The generation of the humic substance barriers of the invention takes place by introducing an aqueous huminate solution into the soil and subsequent precipitation of the humic substances. This precipitation takes place by introducing an acid or an acid salt solution into the soil mixed with the huminate solution. Since it is known to one skilled in the art that humic substances are dissolved as huminates in aqueous or alkaline solution, but are again precipitated by acids as humic substances (humic acids) insoluble in water, it is not surprising that this precipitation can also take place in the soil. However, it is surprising that the huminate solution can be introduced into a ground water stream and the precipitation of the humic substances can also be attained if the acid is introduced offset in time. This means that with the same devices, successively the huminate solution and the acid or acid salt solution can be introduced into the soil through which flows ground water and the precipitation of the humic substances and, consequently, the formation of the humic substance barriers takes place.

The humic substance barrier is preferably generated thereby that down-stream and/or up-stream and/or in the contamination center of a contamination focus an aqueous huminate solution is introduced into the ground water conduit. The huminate solution and the acid or acid salt solution is preferably introduced over the entire thickness of the contaminated ground water conduit, thus from the bottom of the ground water conduit up to the ground water table or the top of the ground water conduit. The introduction of the solutions preferably takes place uniformly over the length of the barrier to be generated.

The huminate solution is preferably introduced into the soil through perforated injection pipes largely inserted vertically into the ground water conduit. Preferably, after the huminate solution has been washed from the filter pipes through the ground water into the natural ground water conduit, an aqueous environmentally-friendly acid or acid salt solution is introduced through the same filter pipes, preferably in stoichiometric quantities relative to the previously infiltrated quantity of huminate.

It has surprisingly been found that, in spite of the time delayed addition of the acid or acid salt solution into the flowing ground water stream, already after a short travelling distance of the huminate solution, precipitation of the humic substances through reaction of the dissolved huminate with the acid occurs. This can only be explained in that the flow rate of the huminate ions in the ground water is slower than that of the acid ions so that during the "passing process" of the front of the huminate ions by the front of the acid ions, the reaction between huminate and acid for the precipitation of the humic acid takes place. The humic acid is therein fixed as a fine precipitate on the solid aquifer phase while the neutralization product in the form of dissolved salts is carried away with the ground water.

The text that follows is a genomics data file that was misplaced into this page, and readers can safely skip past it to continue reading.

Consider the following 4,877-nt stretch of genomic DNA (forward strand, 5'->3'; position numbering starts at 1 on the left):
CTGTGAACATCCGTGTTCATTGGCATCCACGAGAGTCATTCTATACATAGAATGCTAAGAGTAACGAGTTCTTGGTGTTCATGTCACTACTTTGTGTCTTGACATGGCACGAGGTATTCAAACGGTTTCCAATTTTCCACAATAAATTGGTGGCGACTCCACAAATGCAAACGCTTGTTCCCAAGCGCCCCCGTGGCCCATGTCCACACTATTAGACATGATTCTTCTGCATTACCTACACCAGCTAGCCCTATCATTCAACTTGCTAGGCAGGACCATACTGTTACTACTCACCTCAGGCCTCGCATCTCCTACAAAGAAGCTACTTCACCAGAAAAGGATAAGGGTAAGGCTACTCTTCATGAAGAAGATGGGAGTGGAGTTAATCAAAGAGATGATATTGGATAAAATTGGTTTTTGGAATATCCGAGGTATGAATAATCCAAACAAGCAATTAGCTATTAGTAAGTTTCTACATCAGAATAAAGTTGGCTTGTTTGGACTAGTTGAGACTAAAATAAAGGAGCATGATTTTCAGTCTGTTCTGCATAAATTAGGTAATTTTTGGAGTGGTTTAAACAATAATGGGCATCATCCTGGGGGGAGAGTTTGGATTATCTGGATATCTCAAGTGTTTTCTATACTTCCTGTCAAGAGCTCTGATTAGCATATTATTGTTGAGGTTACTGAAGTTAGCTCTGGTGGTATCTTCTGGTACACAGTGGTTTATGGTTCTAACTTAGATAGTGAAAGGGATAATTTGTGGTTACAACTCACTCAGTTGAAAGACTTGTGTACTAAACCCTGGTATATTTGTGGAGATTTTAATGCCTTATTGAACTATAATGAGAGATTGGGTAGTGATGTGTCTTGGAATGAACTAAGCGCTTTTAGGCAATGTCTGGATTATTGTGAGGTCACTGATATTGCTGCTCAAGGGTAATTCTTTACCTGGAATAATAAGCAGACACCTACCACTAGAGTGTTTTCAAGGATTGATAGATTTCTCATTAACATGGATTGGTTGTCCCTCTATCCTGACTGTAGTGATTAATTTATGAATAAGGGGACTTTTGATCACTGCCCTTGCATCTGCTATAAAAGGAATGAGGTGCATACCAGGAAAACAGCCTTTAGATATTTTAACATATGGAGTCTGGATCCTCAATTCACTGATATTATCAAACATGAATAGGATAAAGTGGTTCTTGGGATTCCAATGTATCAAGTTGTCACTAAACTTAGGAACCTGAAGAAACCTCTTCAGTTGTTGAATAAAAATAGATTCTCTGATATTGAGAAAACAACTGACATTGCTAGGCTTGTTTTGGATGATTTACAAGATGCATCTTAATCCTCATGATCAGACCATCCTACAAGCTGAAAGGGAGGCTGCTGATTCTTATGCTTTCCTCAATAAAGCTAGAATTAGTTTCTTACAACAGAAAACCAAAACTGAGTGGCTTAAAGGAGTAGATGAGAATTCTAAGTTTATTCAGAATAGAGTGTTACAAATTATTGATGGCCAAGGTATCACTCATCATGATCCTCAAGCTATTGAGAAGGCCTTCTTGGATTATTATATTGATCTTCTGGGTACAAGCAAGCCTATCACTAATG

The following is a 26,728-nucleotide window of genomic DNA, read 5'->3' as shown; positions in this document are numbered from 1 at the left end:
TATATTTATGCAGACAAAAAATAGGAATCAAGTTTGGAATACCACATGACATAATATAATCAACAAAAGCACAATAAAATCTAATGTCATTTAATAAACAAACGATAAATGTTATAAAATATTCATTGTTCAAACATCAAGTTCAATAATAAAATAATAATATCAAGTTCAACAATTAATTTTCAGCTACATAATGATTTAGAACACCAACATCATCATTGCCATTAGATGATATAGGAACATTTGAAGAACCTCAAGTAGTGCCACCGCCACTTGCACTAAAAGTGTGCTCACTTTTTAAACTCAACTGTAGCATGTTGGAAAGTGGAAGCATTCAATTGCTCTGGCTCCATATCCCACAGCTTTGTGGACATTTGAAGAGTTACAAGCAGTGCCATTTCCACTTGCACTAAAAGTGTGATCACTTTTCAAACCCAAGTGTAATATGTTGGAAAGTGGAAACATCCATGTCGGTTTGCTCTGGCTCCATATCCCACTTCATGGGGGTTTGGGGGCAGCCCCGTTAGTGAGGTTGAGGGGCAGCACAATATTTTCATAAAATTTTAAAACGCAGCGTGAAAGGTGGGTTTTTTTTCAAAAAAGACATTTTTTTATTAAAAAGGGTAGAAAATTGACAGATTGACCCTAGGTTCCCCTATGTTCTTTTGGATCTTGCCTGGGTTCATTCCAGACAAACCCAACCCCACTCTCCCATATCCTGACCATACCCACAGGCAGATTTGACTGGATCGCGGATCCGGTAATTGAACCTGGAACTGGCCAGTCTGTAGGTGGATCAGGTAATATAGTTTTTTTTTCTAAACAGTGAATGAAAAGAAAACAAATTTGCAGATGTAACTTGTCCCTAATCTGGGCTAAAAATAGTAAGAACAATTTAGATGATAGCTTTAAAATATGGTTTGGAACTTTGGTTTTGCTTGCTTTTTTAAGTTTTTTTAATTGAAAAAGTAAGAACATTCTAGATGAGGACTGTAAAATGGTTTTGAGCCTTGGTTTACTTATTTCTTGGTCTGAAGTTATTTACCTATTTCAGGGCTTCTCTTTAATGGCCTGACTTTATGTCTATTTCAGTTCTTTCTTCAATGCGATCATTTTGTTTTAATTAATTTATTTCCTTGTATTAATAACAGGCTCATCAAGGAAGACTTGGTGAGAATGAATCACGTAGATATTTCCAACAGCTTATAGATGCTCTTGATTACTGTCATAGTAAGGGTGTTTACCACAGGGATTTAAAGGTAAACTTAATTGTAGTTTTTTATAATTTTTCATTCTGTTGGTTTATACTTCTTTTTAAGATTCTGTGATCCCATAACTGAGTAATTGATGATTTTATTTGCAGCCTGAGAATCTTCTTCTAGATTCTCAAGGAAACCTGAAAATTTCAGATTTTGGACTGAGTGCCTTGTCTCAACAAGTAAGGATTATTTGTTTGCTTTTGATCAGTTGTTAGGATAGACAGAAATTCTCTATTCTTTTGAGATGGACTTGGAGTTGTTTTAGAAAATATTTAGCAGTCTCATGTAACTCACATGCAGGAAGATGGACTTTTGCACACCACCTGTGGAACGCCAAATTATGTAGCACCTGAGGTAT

The flow rate of the ground water and the time difference, selected as a function of the flow rate of the ground water, between huminate filtration and acid filtration is essentially decisive for the site in the down-stream ground water aquifer at which the humic substance barrier is generated if the aquifers contain similar grain sizes and contents of organic substances. But it is advantageous to test experimentally the retardation of the huminate solution in the aquifer with respect to the flow rate of the ground water. This is accomplished by filling in loose rocks removed from the aquifer into a glass column, compacted under water and in the submerged state, water is slowly passed through it at a rate which corresponds to the flow rate of the ground water. Subsequently, at a given point in time, the huminate solution is added for a short period of time and its movement in the glass column is observed. The retardation of the acid solution in the aquifer compared to the flow rate of the ground water, as a rule, can be neglected. The selection position of the humic substance barrier can now be determined through the specific time difference between the addition of the huminate and the acid into the aquifer.

But, according to the process of the invention, it is also possible to place the reaction of the huminate solution with the acid solution into the region of the infiltration device if this appears necessary. This obviously has the disadvantage that the humic acid precipitation takes place directly in the infiltration devices and the immediately adjacent aquifer. This can have a disadvantageous effect on the usability of the infiltration devices because the ground water permeability of the aquifer is decreased by humic acid deposit in the aquifer.

With the process of the invention, humic substance impregnations of the aquifer can be attained at inaccessible sites at which, for example through superjacent construction, no possibility exists of directly applying measures on the aquifer with conventional means.

An effect of the humic substance impregnation of the aquifer is the decrease of the ground water permeability. However, of significantly greater importance is the sorptive capacity of the humic acid for heavy metals and organic ground water contaminants. The sorption capacity for organic substances is comparable to that of activated charcoal. The heavy metal sorption capacity equals even that of ion exchangers. Moreover, the precipitated humic substances offer a natural environment for the microorganisms present in the ground water which help thereby to accelerate the natural mineralization processes caused and induced biologically.